Outcomes of THR or TKR.

The risks of complications and death following THR and TKR are similar and most risks are higher following revision than following primary replacement (28–30) (Table 1). As shown in Table 1, it is reasonable to inform patients that less than 1% of patients die and fewer than 5% have a serious complication following primary THR or TKR. The risks following revision surgery are generally higher. Naturally, the patient's exact risk depends on their age, comorbid conditions, and the experience of the hospital and surgeon in performing joint replacement (29–34).

Table 1. Ninety-day risk of complications of total hip and knee replacement in the Medicare population (29, 30)*
ComplicationPrimary THRRevision THRPrimary TKRRevision TKR
  • *

    Values are the percentage. THR = total hip replacement; TKR = total knee replacement.

Pulmonary embolus0.
Deep joint infection0.210.41.8

The length of inpatient stay for THR and TKR has diminished to a median of 3 days in the US, largely because capitation incentivizes hospitals to shift rehabilitation costs to the outpatient sector or to inpatient rehabilitation facilities (24). Approximately half of TJR recipients in the US are discharged to inpatient rehabilitation facilities (24). Patients who are older, who have more comorbid conditions, and who have less social support at home are more likely to be discharged to an inpatient facility (35). More than 80% of patients have sustained relief of pain following THR and TKR. Risk factors for continued pain following TKR or THR include preoperative presence of depression and worse preoperative functional status (26, 27, 36, 37).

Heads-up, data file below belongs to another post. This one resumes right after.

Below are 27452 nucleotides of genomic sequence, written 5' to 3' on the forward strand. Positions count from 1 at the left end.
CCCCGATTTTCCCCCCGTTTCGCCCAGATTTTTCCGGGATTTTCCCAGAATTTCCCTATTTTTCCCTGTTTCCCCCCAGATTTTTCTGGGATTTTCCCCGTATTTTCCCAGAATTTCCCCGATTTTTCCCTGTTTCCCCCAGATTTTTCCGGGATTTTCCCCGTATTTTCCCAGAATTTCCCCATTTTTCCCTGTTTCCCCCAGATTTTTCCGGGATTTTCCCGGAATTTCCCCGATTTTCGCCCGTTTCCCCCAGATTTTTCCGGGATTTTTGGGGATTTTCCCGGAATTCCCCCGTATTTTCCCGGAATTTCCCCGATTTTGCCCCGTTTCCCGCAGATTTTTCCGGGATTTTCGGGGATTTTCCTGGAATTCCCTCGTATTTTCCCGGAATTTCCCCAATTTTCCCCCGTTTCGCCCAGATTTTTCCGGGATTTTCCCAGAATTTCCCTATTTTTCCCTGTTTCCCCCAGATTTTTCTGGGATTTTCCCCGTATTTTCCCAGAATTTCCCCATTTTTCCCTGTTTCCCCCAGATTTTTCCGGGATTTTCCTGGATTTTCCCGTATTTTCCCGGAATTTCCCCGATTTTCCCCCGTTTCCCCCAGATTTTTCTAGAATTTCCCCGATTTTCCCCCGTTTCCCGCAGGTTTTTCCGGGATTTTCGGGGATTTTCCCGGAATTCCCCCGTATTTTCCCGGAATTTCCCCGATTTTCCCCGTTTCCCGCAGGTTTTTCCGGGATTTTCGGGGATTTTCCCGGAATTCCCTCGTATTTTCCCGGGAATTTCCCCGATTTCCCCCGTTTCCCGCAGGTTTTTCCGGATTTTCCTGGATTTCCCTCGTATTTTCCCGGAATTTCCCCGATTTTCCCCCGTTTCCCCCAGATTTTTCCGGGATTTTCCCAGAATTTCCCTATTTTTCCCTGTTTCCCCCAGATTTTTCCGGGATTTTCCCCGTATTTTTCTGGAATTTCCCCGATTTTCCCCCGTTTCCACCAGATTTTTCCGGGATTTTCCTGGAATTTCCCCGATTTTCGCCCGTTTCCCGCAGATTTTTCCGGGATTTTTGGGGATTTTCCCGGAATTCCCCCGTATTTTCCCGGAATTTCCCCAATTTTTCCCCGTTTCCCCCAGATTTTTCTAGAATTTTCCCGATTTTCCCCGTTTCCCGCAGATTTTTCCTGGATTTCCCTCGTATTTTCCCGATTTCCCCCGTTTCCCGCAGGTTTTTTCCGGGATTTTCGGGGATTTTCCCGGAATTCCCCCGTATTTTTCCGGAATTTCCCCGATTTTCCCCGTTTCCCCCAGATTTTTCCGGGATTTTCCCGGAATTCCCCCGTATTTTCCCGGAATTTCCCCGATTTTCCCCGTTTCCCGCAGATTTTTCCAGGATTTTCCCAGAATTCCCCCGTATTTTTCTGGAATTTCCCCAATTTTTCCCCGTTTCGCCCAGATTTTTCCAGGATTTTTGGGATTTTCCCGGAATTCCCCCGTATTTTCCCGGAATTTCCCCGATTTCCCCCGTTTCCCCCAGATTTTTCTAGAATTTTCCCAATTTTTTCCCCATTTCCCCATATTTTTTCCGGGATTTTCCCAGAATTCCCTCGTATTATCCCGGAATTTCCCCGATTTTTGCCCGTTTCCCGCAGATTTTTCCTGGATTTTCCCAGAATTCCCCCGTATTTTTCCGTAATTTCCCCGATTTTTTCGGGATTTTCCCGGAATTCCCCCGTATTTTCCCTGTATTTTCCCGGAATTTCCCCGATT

Recipients of THR and TKR can anticipate that the risk of implant failure leading to revision surgery is approximately 1% per year (38, 39). For both procedures, the risk of failure is higher in younger and more active patients. The risk is also higher if the procedure is performed by a low-volume surgeon or center (40, 41). Although short-term failures generally are due to technical problems, longer-term failure of the implant typically arises from symptomatic loosening due to osteolysis. This is an inflammatory process in which wear debris incites an inflammatory foreign body reaction resulting in bone loss (42).